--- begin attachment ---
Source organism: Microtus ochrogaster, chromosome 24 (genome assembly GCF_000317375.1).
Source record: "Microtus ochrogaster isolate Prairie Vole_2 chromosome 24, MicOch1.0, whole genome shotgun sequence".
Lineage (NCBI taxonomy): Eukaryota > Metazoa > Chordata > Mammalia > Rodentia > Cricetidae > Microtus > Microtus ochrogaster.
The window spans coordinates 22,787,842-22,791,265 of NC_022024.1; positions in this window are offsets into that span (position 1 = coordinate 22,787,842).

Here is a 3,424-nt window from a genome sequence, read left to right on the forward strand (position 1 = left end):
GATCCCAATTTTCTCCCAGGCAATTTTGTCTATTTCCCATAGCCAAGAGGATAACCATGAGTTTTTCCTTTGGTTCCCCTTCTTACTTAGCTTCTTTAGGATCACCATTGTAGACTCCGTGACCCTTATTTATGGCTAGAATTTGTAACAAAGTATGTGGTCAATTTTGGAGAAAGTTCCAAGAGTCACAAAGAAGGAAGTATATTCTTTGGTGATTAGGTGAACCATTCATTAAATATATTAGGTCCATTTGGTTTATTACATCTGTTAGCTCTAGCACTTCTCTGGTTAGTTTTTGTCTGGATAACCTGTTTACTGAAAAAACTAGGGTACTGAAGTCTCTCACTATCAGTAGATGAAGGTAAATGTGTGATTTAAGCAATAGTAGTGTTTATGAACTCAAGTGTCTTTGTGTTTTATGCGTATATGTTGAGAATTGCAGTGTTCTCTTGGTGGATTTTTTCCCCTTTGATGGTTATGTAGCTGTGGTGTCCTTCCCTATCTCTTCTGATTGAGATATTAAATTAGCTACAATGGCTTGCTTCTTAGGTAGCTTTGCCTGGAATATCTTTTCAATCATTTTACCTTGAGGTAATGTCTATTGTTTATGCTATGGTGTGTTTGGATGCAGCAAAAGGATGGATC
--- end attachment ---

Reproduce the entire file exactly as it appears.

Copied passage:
Source organism: Microtus ochrogaster, chromosome 24 (genome assembly GCF_000317375.1).
Source record: "Microtus ochrogaster isolate Prairie Vole_2 chromosome 24, MicOch1.0, whole genome shotgun sequence".
Lineage (NCBI taxonomy): Eukaryota > Metazoa > Chordata > Mammalia > Rodentia > Cricetidae > Microtus > Microtus ochrogaster.
The window spans coordinates 22,787,842-22,791,265 of NC_022024.1; positions in this window are offsets into that span (position 1 = coordinate 22,787,842).

Here is a 3,424-nt window from a genome sequence, read left to right on the forward strand (position 1 = left end):
GATCCCAATTTTCTCCCAGGCAATTTTGTCTATTTCCCATAGCCAAGAGGATAACCATGAGTTTTTCCTTTGGTTCCCCTTCTTACTTAGCTTCTTTAGGATCACCATTGTAGACTCCGTGACCCTTATTTATGGCTAGAATTTGTAACAAAGTATGTGGTCAATTTTGGAGAAAGTTCCAAGAGTCACAAAGAAGGAAGTATATTCTTTGGTGATTAGGTGAACCATTCATTAAATATATTAGGTCCATTTGGTTTATTACATCTGTTAGCTCTAGCACTTCTCTGGTTAGTTTTTGTCTGGATAACCTGTTTACTGAAAAAACTAGGGTACTGAAGTCTCTCACTATCAGTAGATGAAGGTAAATGTGTGATTTAAGCAATAGTAGTGTTTATGAACTCAAGTGTCTTTGTGTTTTATGCGTATATGTTGAGAATTGCAGTGTTCTCTTGGTGGATTTTTTCCCCTTTGATGGTTATGTAGCTGTGGTGTCCTTCCCTATCTCTTCTGATTGAGATATTAAATTAGCTACAATGGCTTGCTTCTTAGGTAGCTTTGCCTGGAATATCTTTTCAATCATTTTACCTTGAGGTAATGTCTATTGTTTATGCTATGGTGTGTTTGGATGCAGCAAAAGGATGGATC